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Car review: the new Ferrari Roma

Ferrari wants the new Roma to showcase la nuova dolce vita or the pleasurable way of life. It’s certainly a pleasure to drive.

When I was in my teens, I spent a vulgar amount of money on OutRun 2, a racing arcade game. It had unrealistic driving mechanics and subtle overtones of sexism – your passenger was a buxom blonde who would swoon when you successfully drifted – but it also introduced me to the Ferrari F40. It might have been just pixels on a screen, but the car, with its fiery red paintwork and fearsome looks, was the most beautiful automobile I had seen. The 12-year-old me wanted to drive that F40.

In a decade-long writing career, I’ve had the opportunity to drive multiple Ferraris. I’ve taken the Portofino along the winding roads of Italy and tested the limits of the California T in the sandy desert roads of Dubai. Every time I stepped into a Ferrari, that feeling of slight trepidation mixed with genuine excitement would always be there.

Ferrari Roma

Ferrari Roma interior.

So, when Ferrari asked if I’d like to drive its new Roma, I jumped at the chance. Unveiled in Rome in November 2019, the grand tourer finally arrived on Singapore’s shores more than a year later.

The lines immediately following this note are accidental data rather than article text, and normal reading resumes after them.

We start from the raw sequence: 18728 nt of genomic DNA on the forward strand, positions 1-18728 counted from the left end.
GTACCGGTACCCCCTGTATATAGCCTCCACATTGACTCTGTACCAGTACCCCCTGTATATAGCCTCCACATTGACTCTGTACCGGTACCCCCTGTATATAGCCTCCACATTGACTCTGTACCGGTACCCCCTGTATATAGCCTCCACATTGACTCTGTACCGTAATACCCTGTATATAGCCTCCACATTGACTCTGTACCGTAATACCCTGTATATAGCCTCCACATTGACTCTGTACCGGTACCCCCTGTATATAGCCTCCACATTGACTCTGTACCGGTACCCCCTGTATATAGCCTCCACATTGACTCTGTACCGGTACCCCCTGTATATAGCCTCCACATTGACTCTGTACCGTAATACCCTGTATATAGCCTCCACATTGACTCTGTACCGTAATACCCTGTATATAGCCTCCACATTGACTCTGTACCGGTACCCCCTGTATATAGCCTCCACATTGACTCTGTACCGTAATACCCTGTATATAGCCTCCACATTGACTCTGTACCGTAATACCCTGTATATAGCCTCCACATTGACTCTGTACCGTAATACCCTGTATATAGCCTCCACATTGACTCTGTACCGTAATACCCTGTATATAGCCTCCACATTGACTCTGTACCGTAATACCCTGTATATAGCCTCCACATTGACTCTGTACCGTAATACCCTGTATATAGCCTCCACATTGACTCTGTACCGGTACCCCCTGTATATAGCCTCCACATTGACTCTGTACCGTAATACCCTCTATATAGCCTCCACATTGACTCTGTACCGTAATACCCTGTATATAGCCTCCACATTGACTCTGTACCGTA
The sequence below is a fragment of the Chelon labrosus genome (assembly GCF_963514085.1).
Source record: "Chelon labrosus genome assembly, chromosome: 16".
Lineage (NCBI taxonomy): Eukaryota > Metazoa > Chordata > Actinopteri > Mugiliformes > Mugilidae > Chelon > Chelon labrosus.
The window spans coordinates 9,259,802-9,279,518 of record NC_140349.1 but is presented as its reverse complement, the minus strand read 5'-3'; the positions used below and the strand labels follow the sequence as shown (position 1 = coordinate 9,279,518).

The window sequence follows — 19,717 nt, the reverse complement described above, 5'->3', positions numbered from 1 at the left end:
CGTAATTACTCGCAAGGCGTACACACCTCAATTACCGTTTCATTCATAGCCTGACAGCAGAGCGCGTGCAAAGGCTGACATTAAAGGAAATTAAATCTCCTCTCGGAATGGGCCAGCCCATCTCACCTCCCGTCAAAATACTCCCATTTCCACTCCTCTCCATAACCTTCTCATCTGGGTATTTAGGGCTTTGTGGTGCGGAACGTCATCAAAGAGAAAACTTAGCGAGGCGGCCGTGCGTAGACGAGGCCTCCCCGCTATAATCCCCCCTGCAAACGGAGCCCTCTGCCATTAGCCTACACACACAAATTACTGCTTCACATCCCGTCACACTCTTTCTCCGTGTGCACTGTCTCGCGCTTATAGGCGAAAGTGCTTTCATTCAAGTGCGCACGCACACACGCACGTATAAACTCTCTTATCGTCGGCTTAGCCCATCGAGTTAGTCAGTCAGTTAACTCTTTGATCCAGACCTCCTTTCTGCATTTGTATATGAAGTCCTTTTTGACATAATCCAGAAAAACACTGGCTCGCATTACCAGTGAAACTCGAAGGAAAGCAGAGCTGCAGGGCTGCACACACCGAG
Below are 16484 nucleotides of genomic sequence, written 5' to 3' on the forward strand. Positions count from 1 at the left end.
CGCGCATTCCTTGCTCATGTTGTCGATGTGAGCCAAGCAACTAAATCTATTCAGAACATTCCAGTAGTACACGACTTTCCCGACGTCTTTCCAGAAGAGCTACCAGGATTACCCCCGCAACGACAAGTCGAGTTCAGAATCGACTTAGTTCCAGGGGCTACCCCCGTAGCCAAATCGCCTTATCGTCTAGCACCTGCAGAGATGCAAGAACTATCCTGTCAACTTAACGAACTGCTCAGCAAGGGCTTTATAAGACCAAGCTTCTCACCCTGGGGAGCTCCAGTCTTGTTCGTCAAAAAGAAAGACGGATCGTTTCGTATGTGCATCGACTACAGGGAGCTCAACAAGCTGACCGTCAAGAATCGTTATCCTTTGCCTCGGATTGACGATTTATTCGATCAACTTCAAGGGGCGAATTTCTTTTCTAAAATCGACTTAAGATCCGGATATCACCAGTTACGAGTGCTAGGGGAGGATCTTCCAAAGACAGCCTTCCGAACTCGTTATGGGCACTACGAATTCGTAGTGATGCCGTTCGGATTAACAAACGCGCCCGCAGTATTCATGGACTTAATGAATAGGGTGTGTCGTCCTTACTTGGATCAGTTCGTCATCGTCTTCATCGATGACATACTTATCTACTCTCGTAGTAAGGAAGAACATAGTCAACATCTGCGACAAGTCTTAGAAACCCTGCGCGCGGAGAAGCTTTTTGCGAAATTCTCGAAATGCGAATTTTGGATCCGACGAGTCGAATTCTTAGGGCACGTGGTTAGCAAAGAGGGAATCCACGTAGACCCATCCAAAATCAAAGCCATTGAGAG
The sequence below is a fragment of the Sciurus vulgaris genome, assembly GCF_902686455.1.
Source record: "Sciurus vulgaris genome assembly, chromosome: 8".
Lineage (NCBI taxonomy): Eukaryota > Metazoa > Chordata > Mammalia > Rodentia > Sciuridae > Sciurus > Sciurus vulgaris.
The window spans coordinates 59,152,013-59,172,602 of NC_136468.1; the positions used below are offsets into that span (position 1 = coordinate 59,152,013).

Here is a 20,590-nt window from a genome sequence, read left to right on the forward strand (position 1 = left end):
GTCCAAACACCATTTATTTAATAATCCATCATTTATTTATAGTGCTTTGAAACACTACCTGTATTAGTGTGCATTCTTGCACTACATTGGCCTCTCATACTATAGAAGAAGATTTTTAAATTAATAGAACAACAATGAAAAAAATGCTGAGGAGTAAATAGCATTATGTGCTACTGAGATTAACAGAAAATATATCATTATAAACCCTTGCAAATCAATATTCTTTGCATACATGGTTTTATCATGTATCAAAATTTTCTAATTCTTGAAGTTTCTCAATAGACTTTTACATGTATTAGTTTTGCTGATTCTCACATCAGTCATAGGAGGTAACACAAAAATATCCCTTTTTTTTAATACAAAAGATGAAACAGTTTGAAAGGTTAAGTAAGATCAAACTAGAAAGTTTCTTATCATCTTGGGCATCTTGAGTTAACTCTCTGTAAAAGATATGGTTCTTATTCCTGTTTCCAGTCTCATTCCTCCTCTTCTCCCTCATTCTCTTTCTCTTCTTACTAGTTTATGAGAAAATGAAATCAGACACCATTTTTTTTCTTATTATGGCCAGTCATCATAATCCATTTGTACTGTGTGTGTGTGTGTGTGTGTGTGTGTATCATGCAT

The two-month closure of the two plants in Maranello and Modena undoubtedly affected production schedules. The Roma is meant to be an entry-level Ferrari. It’s priced at S$888,000 before the Certificate of Entitlement, a move that’s certainly aimed at its competitors such as the Porsche 911 GT3 and McLaren GT.

The first thing that strikes you about the Roma is the hyper digitised dashboard. There are three screens in front of you: a 16-inch displaying your speed and other driving information, the 8.4-inch infotainment system and the 8.8-inch display located at the passenger side to control the stereo system and air conditioning. It was a concept that Ferrari first experimented with on the SF90 Stradale hybrid hypercar.

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The Italian marque announced that it expects 70 per cent of Roma’s customers to be new to the brand and it shows. The car is surprisingly easy to drive at lower revs and doesn’t strain at the leash unlike a lot of other supercars. But turn the manettino (Italian for little lever) dial to Race and the 3.8-litre twin-turbo V8 engine roars to life, swallowing tarmac and gobbling up corners with ease. It’s fun to whip the Roma around, thanks to the responsive and accurate steering and the brakes confidently handle whatever you throw at it. Ferrari knows how to make a bloody fun car.

Not only that, it always makes a seductive one. The luscious curves and clean lines helped it to win the Car Design Award 2020 awarded by Auto&Design magazine. Driving the Roma deepened my affection for Ferrari, one that began more than two decades ago when an arcade game introduced me to the Prancing Horse. I’m still waiting to drive the F40 though.

FERRARI ROMA

ENGINE: 3,855cc, twin-turbo V8

TORQUE: 760Nm at 3,000rpm

POWER: 620hp at 5,750rpm

0-100 KPH: 3.4 seconds

TOP SPEED: 320kph

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